Account Based Marketing – a strategic investment

Much has been written about Account Based Marketing (ABM) and much of it in highly abstract terms. If you are on the hunt for more of the abstract and highly theoretical, this blog isn’t for you. Instead, I’d like to shed some light into the engine room of making ABM work for you. Not highly theorized, but providing a practical view from the field to hopefully help you shape your own views on ABM in the context of the businesses and markets you operate in, the organizational challenges you might face and the budget constraints that you may have to live with.

ABM Definitions

Nevertheless, it’s good practice to start with a definition, and there are many. I’m picking two to illustrate:

SiriusDecisions for example, offers the following:

Account-based marketing (ABM) is the strategic approach marketers use to support a defined universe of accounts, including strategic accounts and named accounts. It also includes support for the post-sale customer lifecycle using marketing’s toolkit to contribute to the overall customer experience. ABM provides guidance on how to deliver the insights, goal setting, strategy and planning, integrated marketing execution, and sales alignment required to support growth, retention, and loyalty objectives. It also provides guidance on how to measure marketing’s impact beyond demand creation within defined groups of prospect and customer accounts. ABM helps to evolve the role of marketing to reflect a stronger alignment with sales objectives and customer needs to deliver better execution and revenue outcomes.

ITSMA shares a similar point of view:

ABM focuses explicitly on individual client accounts and their needs. More importantly, it is a collaborative approach that engages sales, marketing, delivery, and key executives toward achieving the client’s business goals. All of these attributes contribute to the success of ABM in practice.

Account Based Marketing – a strategic investment

It isn’t a band aid that can be slapped on to achieve a quick fix;It’s a long-term approach that needs to be well thought-out to ensure the selection of accounts, i.e. the defined universe, makes sense in the context of your business, the markets you operate in, and your clients. Done right, ABM can have a significant impact, as e.g. ITSMA’s 2014 ABM survey revealed. According to the survey, “over 80% of marketers that measure [Return on Investment] ROI say that ABM initiatives outperform other marketing investments. And half of those say that the difference is significant.”

So the rewards can be high, but before you embark on your ABM journey, it’s a good idea to take stock of your current marketing assets and ecosystems, your client portfolio and your sales processes and organization to help you gauge the effort required by you and your organization to deploy ABM.

Questions should cover a broad range of subjects such as:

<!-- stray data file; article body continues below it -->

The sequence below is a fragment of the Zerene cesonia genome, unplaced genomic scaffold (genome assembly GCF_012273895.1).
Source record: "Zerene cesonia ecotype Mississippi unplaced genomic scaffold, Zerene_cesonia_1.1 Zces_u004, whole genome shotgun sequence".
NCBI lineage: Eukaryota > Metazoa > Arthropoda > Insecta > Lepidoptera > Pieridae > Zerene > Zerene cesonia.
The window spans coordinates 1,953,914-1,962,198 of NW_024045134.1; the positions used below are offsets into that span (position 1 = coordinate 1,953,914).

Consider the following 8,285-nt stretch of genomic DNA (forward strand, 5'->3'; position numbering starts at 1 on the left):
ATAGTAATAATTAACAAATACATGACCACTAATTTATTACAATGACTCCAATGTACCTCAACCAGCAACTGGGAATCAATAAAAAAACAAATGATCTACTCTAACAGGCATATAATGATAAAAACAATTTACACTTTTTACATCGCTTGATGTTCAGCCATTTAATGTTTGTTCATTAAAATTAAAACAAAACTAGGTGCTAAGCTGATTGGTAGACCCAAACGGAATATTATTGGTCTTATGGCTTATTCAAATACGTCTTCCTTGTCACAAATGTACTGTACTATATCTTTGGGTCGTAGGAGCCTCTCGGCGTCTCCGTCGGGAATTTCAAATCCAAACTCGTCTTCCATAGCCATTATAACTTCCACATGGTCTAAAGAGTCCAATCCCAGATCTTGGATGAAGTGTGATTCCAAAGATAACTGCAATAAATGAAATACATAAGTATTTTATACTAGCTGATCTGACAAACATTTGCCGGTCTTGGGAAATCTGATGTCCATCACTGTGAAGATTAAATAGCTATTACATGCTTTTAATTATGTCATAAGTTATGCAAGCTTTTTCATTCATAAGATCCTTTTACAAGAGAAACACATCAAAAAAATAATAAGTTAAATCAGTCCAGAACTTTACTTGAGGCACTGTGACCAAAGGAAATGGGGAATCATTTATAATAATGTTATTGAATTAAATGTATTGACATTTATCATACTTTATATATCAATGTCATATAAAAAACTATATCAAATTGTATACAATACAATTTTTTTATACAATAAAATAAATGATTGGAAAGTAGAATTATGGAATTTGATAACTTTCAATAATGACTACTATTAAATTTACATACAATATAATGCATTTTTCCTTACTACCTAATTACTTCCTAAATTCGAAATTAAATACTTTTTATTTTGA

• What’s your average deal size?
  • How long does it take your sales teams to close a deal?
  • Do you have a CRM system?
  • … a marketing automation platform?
  • (How) do sales and marketing currently collaborate?
  • Do you measure your Return on Marketing Investment (ROMI)?
  • Are there already defined Service Level Agreements (SLAs) that govern collaboration between Sales and Marketing?
  • Is your client base already segmented; and if so, how?
  • Does this segmentation include attractiveness of this client and how is this defined?
  • How do you currently go to market?
  • How is sales structured?
  • Who are your key stakeholders?

You can add to this list, and the more you know about your point of departure, the better. The answers to all these questions will allow you to

  • identify quick wins;
  • assess how easy or difficult a move towards ABM might be;
  • get a feel for the climate in your organization toward embarking on an ABM program;
  • evaluate whether ABM is actually worth considering at this point in time, and
  • analyze the political landscape in your organization.

If after all this, you come to the conclusion that ABM is for you, use the information gleaned to draw up your own ABM positioning paper that will show how ABM can make a difference in your organization’s success; the resources you want to dedicate to ABM, the Key Performance Indicators (KPIs), what you expect the Return on Marketing Investment (ROMI) to be, and what it takes to make it work. This of course differs from company to company and there are no hard and fast rules of how exactly ABM needs to look; here are some examples:

If you are in a large enterprise, you might want to look at starting a pilot in just one geography or a single industry vertical. Another option could be to select just a small hand full of accounts, where the climate is right and you know the sales team wants to collaborate with marketing. Set yourself up for success! You are trying to deliver above average returns to your business, don’t make it harder on yourself than it needs to be.

As it is such a wide ranging subject with many different interpretations, it’s a good idea to research the subject more deeply as well as join a forum or two to connect with other marketers who have experience in ABM.  I find this one (Account-based Marketing) on LinkedIn useful, and many of the technology and service vendors in this space also offer very valuable points of view on the subject, but I’ll save that for another time.